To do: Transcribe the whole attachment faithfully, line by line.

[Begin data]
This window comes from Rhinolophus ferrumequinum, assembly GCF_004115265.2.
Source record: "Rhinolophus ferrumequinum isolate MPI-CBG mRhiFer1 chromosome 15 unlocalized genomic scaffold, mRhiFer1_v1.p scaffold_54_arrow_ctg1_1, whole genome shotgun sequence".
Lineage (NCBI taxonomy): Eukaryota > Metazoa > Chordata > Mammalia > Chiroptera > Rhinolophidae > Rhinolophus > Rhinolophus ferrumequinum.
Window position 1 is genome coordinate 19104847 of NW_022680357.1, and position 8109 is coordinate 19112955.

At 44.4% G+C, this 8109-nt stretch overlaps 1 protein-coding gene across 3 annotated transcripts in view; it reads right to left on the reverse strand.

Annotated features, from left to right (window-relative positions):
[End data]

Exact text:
This window comes from Rhinolophus ferrumequinum, assembly GCF_004115265.2.
Source record: "Rhinolophus ferrumequinum isolate MPI-CBG mRhiFer1 chromosome 15 unlocalized genomic scaffold, mRhiFer1_v1.p scaffold_54_arrow_ctg1_1, whole genome shotgun sequence".
Lineage (NCBI taxonomy): Eukaryota > Metazoa > Chordata > Mammalia > Chiroptera > Rhinolophidae > Rhinolophus > Rhinolophus ferrumequinum.
Window position 1 is genome coordinate 19104847 of NW_022680357.1, and position 8109 is coordinate 19112955.

At 44.4% G+C, this 8109-nt stretch overlaps 1 protein-coding gene across 3 annotated transcripts in view; it reads right to left on the reverse strand.

Annotated features, from left to right (window-relative positions):